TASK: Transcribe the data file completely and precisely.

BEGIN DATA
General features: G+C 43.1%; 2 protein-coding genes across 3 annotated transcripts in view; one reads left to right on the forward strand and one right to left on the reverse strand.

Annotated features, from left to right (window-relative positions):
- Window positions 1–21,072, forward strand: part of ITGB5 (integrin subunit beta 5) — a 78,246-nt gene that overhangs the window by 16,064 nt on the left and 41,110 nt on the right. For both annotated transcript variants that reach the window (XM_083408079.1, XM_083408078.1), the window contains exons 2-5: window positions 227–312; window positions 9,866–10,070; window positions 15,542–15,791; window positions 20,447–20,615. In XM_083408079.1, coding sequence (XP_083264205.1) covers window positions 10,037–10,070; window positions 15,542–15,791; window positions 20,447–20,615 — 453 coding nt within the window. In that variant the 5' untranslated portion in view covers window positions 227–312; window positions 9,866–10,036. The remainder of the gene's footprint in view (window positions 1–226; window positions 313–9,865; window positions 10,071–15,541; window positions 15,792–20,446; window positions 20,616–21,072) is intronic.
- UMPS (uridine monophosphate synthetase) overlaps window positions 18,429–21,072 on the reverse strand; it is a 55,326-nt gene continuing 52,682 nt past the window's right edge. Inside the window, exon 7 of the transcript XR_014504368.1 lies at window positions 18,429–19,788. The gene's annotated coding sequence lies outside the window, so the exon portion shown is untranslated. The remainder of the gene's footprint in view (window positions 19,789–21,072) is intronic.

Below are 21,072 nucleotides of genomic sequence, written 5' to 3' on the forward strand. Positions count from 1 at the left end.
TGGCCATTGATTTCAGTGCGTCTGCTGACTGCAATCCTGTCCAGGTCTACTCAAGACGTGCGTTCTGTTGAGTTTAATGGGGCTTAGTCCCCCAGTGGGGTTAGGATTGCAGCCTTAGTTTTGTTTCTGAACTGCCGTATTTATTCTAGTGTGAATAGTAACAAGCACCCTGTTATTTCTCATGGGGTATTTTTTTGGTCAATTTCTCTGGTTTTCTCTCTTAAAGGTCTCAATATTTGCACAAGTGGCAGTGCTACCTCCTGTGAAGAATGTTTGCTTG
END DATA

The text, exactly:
General features: G+C 43.1%; 2 protein-coding genes across 3 annotated transcripts in view; one reads left to right on the forward strand and one right to left on the reverse strand.

Annotated features, from left to right (window-relative positions):
- Window positions 1–21,072, forward strand: part of ITGB5 (integrin subunit beta 5) — a 78,246-nt gene that overhangs the window by 16,064 nt on the left and 41,110 nt on the right. For both annotated transcript variants that reach the window (XM_083408079.1, XM_083408078.1), the window contains exons 2-5: window positions 227–312; window positions 9,866–10,070; window positions 15,542–15,791; window positions 20,447–20,615. In XM_083408079.1, coding sequence (XP_083264205.1) covers window positions 10,037–10,070; window positions 15,542–15,791; window positions 20,447–20,615 — 453 coding nt within the window. In that variant the 5' untranslated portion in view covers window positions 227–312; window positions 9,866–10,036. The remainder of the gene's footprint in view (window positions 1–226; window positions 313–9,865; window positions 10,071–15,541; window positions 15,792–20,446; window positions 20,616–21,072) is intronic.
- UMPS (uridine monophosphate synthetase) overlaps window positions 18,429–21,072 on the reverse strand; it is a 55,326-nt gene continuing 52,682 nt past the window's right edge. Inside the window, exon 7 of the transcript XR_014504368.1 lies at window positions 18,429–19,788. The gene's annotated coding sequence lies outside the window, so the exon portion shown is untranslated. The remainder of the gene's footprint in view (window positions 19,789–21,072) is intronic.

Below are 21,072 nucleotides of genomic sequence, written 5' to 3' on the forward strand. Positions count from 1 at the left end.
TGGCCATTGATTTCAGTGCGTCTGCTGACTGCAATCCTGTCCAGGTCTACTCAAGACGTGCGTTCTGTTGAGTTTAATGGGGCTTAGTCCCCCAGTGGGGTTAGGATTGCAGCCTTAGTTTTGTTTCTGAACTGCCGTATTTATTCTAGTGTGAATAGTAACAAGCACCCTGTTATTTCTCATGGGGTATTTTTTTGGTCAATTTCTCTGGTTTTCTCTCTTAAAGGTCTCAATATTTGCACAAGTGGCAGTGCTACCTCCTGTGAAGAATGTTTGCTTG